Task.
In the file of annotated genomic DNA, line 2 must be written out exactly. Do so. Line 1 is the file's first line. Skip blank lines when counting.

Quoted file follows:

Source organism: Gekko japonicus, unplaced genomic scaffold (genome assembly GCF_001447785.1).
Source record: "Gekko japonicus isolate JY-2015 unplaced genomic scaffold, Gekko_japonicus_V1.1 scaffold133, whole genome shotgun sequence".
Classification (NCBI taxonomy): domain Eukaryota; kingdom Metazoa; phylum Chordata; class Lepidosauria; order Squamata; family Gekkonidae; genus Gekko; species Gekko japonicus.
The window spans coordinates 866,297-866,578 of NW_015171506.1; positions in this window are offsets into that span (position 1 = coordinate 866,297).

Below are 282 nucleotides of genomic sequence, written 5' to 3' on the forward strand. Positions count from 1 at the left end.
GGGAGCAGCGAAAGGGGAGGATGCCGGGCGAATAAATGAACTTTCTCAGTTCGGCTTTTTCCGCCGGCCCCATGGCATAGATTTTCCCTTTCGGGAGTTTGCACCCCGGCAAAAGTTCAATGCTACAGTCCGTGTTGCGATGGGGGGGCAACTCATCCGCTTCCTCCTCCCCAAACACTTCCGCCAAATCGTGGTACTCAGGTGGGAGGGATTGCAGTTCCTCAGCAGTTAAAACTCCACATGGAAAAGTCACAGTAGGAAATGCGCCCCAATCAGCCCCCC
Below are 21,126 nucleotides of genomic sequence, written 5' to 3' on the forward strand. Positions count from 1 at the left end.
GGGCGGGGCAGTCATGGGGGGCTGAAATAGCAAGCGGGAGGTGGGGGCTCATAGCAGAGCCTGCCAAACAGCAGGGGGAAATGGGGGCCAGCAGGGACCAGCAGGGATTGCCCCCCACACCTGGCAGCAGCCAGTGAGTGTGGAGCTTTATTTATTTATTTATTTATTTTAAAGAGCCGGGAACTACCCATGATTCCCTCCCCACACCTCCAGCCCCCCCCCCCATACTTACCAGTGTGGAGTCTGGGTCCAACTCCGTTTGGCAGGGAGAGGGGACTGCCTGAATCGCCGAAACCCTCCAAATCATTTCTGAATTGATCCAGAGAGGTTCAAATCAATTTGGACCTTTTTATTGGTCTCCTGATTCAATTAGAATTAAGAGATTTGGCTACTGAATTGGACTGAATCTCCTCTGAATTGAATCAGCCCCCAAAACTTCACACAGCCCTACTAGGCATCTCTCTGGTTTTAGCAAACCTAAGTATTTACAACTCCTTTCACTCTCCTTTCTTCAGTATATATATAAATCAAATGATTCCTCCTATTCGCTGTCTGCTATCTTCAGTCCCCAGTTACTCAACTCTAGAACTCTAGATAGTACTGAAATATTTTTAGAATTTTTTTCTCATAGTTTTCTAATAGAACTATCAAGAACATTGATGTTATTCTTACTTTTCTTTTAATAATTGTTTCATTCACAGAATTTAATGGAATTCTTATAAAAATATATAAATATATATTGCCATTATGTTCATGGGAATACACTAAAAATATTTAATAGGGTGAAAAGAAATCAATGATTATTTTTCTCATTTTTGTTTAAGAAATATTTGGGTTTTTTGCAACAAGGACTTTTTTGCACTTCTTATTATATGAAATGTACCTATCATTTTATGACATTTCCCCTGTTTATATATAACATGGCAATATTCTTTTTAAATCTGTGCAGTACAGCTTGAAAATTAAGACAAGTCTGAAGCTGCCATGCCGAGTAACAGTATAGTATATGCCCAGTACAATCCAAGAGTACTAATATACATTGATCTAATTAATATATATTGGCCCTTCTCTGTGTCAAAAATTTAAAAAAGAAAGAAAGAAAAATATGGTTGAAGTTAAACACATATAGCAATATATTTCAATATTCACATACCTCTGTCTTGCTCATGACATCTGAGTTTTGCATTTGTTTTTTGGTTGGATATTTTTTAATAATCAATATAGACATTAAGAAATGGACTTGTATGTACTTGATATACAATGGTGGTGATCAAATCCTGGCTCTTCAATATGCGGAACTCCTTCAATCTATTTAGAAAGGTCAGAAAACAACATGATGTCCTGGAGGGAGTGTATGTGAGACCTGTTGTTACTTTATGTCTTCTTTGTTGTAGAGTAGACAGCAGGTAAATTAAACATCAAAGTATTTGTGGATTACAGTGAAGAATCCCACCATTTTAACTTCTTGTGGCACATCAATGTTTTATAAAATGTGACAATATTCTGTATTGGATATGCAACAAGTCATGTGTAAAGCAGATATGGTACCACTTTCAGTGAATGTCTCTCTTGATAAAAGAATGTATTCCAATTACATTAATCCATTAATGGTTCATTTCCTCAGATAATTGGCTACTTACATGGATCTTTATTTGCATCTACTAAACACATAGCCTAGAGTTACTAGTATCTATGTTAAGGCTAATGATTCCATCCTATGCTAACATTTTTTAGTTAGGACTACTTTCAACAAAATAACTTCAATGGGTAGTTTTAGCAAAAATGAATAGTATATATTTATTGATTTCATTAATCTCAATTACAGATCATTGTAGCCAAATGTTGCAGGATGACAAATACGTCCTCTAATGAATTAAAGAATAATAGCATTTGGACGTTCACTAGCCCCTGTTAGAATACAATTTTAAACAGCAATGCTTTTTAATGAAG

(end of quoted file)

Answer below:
Source record: "Gekko japonicus isolate JY-2015 unplaced genomic scaffold, Gekko_japonicus_V1.1 scaffold133, whole genome shotgun sequence".